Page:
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Kim Carstensen, Fair GreenSolutions, noted the importance of equity principles in the green economy

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This side event considered the underlying principles that should be integrated into the green economy.

Opening the meeting, Kim Carstensen, Fair GreenSolutions, asked if and how the green economy concept can lead to greater sustainable development and equity.

Leida Rijnhout, ANPED, introduced the “Seven Principles of the Green Economy” publication. She said that these principles aim to serve as a guide for transforming the economy, saying they include: mother earth; planetary boundaries; dignity; justice; precaution; resilience; and responsibility. She said that these goals do not conflict with Agenda 21 but rather add to them and that future work will identify the leverage points for implementation.

Uchita de Zoysa, CED, mentioned the need for language that “inspires the South” such as equity and well-being. He underscored equity as an uncompromising concept for Rio+20. One participant mentioned that concepts of equity have become eroded by recent multilateral agreements, such as the outcomes of the Durban Climate Conference held in December 2011; another participant reported on the need to measure and verify progress.

Tara Rao, Fair GreenSolutions, presented on the publication “Building an Equitable Green Economy.” Hoping that it will accelerate equitable economic transformation and sustainable development, she said the purpose of the paper was to: identify elements of the green economy as a tool for sustainable development; analyze proposals towards Rio+20; provide a framework to assess the outcomes of Rio+20; and provide a basis for partnerships with academic and professional institutions. She defined the green economy as a process of transformation and dynamic progression, elaborating on key points, such as ensuring that market distortions are removed and the planet’s carrying capacity is respected. She referred to five working principles that can be used to inform an equitable green economy, including the principle of transparency and involvement of affected actors.

In the ensuing discussions, participants considered ways to advance ideas in the current negotiation text. One participant asked how these principles can be operationalized; another talked about needing to move away from prescriptive policy to focus instead on empowerment. One participant suggested the need to focus on sustainability principles rather than the green economy “brand,” with another cautioning against a rushed outcome at Rio+20 that is insufficient.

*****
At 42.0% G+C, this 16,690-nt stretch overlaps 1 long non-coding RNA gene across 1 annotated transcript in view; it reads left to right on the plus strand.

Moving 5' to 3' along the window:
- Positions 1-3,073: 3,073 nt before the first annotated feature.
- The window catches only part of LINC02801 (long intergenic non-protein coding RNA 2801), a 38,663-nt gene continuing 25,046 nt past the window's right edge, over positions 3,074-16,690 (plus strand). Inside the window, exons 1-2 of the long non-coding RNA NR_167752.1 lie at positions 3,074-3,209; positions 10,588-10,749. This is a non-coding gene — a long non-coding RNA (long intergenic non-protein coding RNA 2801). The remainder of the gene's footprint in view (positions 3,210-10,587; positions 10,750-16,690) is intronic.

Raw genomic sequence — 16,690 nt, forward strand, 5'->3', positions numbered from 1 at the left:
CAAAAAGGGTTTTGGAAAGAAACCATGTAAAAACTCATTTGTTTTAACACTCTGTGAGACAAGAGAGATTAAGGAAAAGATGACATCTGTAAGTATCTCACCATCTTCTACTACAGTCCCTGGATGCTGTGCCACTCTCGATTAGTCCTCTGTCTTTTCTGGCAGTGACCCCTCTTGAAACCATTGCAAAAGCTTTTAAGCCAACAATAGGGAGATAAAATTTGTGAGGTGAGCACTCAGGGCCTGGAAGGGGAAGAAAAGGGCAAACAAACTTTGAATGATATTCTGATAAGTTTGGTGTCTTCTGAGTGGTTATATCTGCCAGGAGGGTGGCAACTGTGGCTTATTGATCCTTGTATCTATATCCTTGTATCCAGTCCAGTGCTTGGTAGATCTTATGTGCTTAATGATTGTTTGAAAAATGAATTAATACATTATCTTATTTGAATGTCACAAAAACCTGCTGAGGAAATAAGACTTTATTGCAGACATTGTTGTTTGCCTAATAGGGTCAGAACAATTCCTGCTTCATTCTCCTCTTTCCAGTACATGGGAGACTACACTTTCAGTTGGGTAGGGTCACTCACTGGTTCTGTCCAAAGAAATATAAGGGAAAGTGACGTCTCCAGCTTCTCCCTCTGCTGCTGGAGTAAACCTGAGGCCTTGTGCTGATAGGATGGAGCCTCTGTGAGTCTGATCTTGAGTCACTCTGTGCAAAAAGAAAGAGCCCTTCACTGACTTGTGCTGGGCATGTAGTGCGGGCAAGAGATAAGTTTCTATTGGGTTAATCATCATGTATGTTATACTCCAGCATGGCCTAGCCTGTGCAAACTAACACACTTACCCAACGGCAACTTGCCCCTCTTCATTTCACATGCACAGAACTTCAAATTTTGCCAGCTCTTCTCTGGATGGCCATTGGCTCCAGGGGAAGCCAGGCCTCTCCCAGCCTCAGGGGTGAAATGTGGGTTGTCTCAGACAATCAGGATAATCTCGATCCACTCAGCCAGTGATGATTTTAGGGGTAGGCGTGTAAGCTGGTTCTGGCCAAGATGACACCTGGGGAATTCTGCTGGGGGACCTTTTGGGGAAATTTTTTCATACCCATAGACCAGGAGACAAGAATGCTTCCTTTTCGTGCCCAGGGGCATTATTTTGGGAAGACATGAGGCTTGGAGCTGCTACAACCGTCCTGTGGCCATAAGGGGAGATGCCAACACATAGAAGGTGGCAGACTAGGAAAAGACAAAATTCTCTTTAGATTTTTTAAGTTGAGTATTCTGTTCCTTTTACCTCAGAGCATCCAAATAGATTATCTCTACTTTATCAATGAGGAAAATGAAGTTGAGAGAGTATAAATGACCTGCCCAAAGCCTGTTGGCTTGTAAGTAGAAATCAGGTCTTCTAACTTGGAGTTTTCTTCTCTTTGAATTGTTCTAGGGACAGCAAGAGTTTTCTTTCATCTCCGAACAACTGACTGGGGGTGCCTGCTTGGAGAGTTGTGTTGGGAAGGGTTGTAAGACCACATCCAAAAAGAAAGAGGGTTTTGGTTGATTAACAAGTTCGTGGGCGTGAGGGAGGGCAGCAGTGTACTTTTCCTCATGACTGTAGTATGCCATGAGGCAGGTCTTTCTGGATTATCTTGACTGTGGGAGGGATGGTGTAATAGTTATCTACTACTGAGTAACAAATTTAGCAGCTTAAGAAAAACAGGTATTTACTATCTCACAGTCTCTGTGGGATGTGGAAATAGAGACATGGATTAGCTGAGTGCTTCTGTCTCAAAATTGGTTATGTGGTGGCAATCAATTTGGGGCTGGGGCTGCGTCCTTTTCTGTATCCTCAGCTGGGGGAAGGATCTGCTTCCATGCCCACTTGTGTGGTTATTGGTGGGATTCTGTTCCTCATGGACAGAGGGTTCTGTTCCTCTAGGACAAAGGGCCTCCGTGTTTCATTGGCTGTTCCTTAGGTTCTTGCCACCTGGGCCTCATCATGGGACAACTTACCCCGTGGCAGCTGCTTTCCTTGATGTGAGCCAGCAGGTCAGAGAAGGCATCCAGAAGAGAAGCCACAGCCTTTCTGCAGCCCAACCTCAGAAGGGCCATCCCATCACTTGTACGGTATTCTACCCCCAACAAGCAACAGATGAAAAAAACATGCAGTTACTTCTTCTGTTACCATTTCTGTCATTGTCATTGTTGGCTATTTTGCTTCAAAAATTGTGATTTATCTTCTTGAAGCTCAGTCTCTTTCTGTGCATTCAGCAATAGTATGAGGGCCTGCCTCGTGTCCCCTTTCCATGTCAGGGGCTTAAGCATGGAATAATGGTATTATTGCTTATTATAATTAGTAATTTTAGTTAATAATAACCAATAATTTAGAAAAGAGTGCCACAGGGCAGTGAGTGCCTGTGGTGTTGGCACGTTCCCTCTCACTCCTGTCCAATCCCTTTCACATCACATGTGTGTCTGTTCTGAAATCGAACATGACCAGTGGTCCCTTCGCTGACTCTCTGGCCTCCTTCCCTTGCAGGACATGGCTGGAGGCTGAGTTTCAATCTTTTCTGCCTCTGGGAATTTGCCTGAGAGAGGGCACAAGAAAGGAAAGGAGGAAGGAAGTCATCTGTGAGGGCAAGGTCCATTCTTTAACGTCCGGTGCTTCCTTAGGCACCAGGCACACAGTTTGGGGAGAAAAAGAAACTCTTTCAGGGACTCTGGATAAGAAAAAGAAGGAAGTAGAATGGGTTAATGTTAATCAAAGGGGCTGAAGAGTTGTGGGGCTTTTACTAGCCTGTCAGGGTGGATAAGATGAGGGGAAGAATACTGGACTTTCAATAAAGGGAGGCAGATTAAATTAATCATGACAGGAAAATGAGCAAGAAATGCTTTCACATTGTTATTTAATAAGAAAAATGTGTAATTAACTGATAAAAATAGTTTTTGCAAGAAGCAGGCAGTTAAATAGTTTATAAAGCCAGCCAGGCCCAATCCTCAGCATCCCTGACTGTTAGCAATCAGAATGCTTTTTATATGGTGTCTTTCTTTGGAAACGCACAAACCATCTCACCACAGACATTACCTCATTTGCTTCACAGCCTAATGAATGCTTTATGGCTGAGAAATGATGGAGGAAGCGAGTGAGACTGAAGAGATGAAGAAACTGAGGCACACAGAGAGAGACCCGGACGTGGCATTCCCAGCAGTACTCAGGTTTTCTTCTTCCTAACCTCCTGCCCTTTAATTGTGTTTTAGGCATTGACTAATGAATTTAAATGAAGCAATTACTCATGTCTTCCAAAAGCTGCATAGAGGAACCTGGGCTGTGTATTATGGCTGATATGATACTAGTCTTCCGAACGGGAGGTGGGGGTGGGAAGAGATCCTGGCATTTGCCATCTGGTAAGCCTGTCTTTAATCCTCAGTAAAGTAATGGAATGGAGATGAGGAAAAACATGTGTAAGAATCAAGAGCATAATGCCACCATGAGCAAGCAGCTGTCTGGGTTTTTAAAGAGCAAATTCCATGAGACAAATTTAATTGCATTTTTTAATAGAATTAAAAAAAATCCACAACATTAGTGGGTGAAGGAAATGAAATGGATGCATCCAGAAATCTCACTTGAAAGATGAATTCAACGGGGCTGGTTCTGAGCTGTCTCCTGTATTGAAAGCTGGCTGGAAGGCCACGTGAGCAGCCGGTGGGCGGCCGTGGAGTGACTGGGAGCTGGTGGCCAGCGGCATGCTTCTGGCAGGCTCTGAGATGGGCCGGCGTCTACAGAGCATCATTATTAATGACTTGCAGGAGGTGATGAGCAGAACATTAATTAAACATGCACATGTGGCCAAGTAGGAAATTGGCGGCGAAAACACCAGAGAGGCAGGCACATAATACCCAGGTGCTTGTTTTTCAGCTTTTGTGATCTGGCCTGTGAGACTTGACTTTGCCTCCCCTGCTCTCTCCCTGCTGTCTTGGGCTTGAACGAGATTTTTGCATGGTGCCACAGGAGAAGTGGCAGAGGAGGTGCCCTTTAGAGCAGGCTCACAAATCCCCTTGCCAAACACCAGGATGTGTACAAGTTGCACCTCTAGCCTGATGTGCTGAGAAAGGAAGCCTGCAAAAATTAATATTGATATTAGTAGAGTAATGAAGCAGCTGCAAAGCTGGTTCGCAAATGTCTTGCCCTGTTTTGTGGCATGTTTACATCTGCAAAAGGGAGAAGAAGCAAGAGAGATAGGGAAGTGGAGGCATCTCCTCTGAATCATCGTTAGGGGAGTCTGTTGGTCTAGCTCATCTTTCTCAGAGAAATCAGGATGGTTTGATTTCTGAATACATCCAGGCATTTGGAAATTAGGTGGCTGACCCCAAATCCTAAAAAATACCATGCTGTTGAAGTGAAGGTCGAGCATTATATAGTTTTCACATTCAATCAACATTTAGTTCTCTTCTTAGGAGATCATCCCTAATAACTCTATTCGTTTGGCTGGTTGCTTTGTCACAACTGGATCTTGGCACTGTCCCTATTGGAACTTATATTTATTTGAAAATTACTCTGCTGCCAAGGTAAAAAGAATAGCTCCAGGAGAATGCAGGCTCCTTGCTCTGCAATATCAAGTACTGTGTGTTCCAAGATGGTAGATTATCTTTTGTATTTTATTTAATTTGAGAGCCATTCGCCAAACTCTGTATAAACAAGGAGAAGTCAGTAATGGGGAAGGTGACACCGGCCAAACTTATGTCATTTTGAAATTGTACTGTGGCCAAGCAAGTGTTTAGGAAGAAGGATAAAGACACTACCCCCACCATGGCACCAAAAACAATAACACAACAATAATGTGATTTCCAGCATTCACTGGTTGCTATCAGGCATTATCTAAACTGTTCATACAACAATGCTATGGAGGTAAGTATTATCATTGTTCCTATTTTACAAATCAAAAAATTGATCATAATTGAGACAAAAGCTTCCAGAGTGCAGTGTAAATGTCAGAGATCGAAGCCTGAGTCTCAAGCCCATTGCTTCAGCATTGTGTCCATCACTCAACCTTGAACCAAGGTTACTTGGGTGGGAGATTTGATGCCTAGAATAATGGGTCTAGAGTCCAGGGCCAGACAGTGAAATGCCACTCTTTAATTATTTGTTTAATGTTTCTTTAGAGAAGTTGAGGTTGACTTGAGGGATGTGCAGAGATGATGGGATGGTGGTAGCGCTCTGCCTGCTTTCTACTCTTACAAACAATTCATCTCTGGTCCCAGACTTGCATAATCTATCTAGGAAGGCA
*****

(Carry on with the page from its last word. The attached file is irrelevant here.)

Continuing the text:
Srinivas Krishnaswamy, Danish 92 Group, shared a case study of energy access in India as an example of the green economy. He stressed the need for political will and elaborated on the pre-requisites of a green economy, including: sustainable energy infrastructure development; consumption and production systems; job creation; and livelihood enhancement.

Uchita de Zoysa presented on the “Peoples Treaty on Principles for Green Economies” and opportunities to effectively advance these principles on the ground. He said that treaties are not a final outcome, but rather the start of a process. He further stressed the need for civil society to work towards a common position and focus on convergence around principles. He suggested developing an action plan for the future since Rio+20 will be the start, and not an endpoint, for a green economy. With a view to organizing NGO strategies at the Second Round of “Informal-Informal” Negotiations on the Zero Draft of the Rio+20 Outcomes Document, to be held in April 2012, he suggested that NGOs move beyond individual initiatives and treaties towards a common platform. He advocated for mapping Government, UN agencies and stakeholder activities at Rio+20 to better understand how these actors are working for sustainable development.

In the ensuing discussion, one participant mentioned how examples of the Green Economy already exist and must not be ignored. She urged governments to build on models that already work instead of “reinventing the wheel.” Another participant noted how the Rio+20 discussions are taking place in the larger context of a historical transition, which invites a common framework for action. Uchita de Zoysa said that an outcome at Rio+20 will depend on how civil society decides, creates, commits and plans to implement the principles discussed.

 
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L-R: Uchita de Zoysa, CED; Kim Carstensen, Fair GreenSolutions; Leida Rijnhout, ANPED; and Tara Rao, Fair GreenSolutions

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View of the active discussions on the green economy.
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More Information:

http://www.anped.org
Contacts:

Uchita de Zoysa <uchita@sltnet.lk>
Tara Rao <tdc@92grp.dk>
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Agriculture at Rio+20: What should be decided – and what kind of agriculture should be promoted?

Presented by Biovision, Millennium Institute, and the More and Better Network